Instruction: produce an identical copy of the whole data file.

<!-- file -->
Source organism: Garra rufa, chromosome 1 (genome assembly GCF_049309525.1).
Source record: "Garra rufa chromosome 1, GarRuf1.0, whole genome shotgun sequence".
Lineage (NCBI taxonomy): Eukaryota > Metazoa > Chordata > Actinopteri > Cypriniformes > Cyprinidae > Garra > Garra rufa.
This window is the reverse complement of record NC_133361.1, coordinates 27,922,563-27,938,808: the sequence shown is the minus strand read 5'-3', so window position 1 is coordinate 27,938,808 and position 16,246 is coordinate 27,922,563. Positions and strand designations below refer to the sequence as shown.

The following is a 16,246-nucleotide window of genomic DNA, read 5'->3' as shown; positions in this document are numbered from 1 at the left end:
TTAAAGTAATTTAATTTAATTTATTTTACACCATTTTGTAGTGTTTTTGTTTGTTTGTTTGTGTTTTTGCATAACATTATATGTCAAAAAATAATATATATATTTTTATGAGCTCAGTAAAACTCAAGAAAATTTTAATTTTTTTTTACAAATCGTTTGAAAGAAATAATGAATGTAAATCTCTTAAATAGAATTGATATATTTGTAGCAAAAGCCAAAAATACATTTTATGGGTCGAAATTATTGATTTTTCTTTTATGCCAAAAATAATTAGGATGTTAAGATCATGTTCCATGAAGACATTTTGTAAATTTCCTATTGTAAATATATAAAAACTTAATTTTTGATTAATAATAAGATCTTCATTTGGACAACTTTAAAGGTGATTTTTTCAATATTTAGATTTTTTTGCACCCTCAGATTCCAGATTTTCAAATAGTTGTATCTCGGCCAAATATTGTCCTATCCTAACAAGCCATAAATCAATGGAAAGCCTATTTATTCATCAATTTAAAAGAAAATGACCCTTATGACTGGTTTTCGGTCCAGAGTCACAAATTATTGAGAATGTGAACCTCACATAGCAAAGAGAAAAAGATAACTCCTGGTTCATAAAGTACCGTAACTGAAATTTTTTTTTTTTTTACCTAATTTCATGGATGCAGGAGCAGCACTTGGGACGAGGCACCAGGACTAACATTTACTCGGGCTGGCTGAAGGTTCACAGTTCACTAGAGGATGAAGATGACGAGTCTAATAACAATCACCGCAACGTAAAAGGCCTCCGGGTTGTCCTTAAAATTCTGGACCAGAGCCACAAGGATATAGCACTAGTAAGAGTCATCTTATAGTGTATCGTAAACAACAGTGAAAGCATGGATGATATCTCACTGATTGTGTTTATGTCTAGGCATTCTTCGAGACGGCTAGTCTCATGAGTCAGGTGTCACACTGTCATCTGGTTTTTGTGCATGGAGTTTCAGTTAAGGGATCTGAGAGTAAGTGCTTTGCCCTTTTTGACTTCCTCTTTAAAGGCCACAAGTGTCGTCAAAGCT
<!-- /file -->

Source organism: Garra rufa, chromosome 1 (genome assembly GCF_049309525.1).
Source record: "Garra rufa chromosome 1, GarRuf1.0, whole genome shotgun sequence".
Lineage (NCBI taxonomy): Eukaryota > Metazoa > Chordata > Actinopteri > Cypriniformes > Cyprinidae > Garra > Garra rufa.
This window is the reverse complement of record NC_133361.1, coordinates 27,922,563-27,938,808: the sequence shown is the minus strand read 5'-3', so window position 1 is coordinate 27,938,808 and position 16,246 is coordinate 27,922,563. Positions and strand designations below refer to the sequence as shown.

The following is a 16,246-nucleotide window of genomic DNA, read 5'->3' as shown; positions in this document are numbered from 1 at the left end:
TTAAAGTAATTTAATTTAATTTATTTTACACCATTTTGTAGTGTTTTTGTTTGTTTGTTTGTGTTTTTGCATAACATTATATGTCAAAAAATAATATATATATTTTTATGAGCTCAGTAAAACTCAAGAAAATTTTAATTTTTTTTTACAAATCGTTTGAAAGAAATAATGAATGTAAATCTCTTAAATAGAATTGATATATTTGTAGCAAAAGCCAAAAATACATTTTATGGGTCGAAATTATTGATTTTTCTTTTATGCCAAAAATAATTAGGATGTTAAGATCATGTTCCATGAAGACATTTTGTAAATTTCCTATTGTAAATATATAAAAACTTAATTTTTGATTAATAATAAGATCTTCATTTGGACAACTTTAAAGGTGATTTTTTCAATATTTAGATTTTTTTGCACCCTCAGATTCCAGATTTTCAAATAGTTGTATCTCGGCCAAATATTGTCCTATCCTAACAAGCCATAAATCAATGGAAAGCCTATTTATTCATCAATTTAAAAGAAAATGACCCTTATGACTGGTTTTCGGTCCAGAGTCACAAATTATTGAGAATGTGAACCTCACATAGCAAAGAGAAAAAGATAACTCCTGGTTCATAAAGTACCGTAACTGAAATTTTTTTTTTTTTTACCTAATTTCATGGATGCAGGAGCAGCACTTGGGACGAGGCACCAGGACTAACATTTACTCGGGCTGGCTGAAGGTTCACAGTTCACTAGAGGATGAAGATGACGAGTCTAATAACAATCACCGCAACGTAAAAGGCCTCCGGGTTGTCCTTAAAATTCTGGACCAGAGCCACAAGGATATAGCACTAGTAAGAGTCATCTTATAGTGTATCGTAAACAACAGTGAAAGCATGGATGATATCTCACTGATTGTGTTTATGTCTAGGCATTCTTCGAGACGGCTAGTCTCATGAGTCAGGTGTCACACTGTCATCTGGTTTTTGTGCATGGAGTTTCAGTTAAGGGATCTGAGAGTAAGTGCTTTGCCCTTTTTGACTTCCTCTTTAAAGGCCACAAGTGTCGTCAAAGCT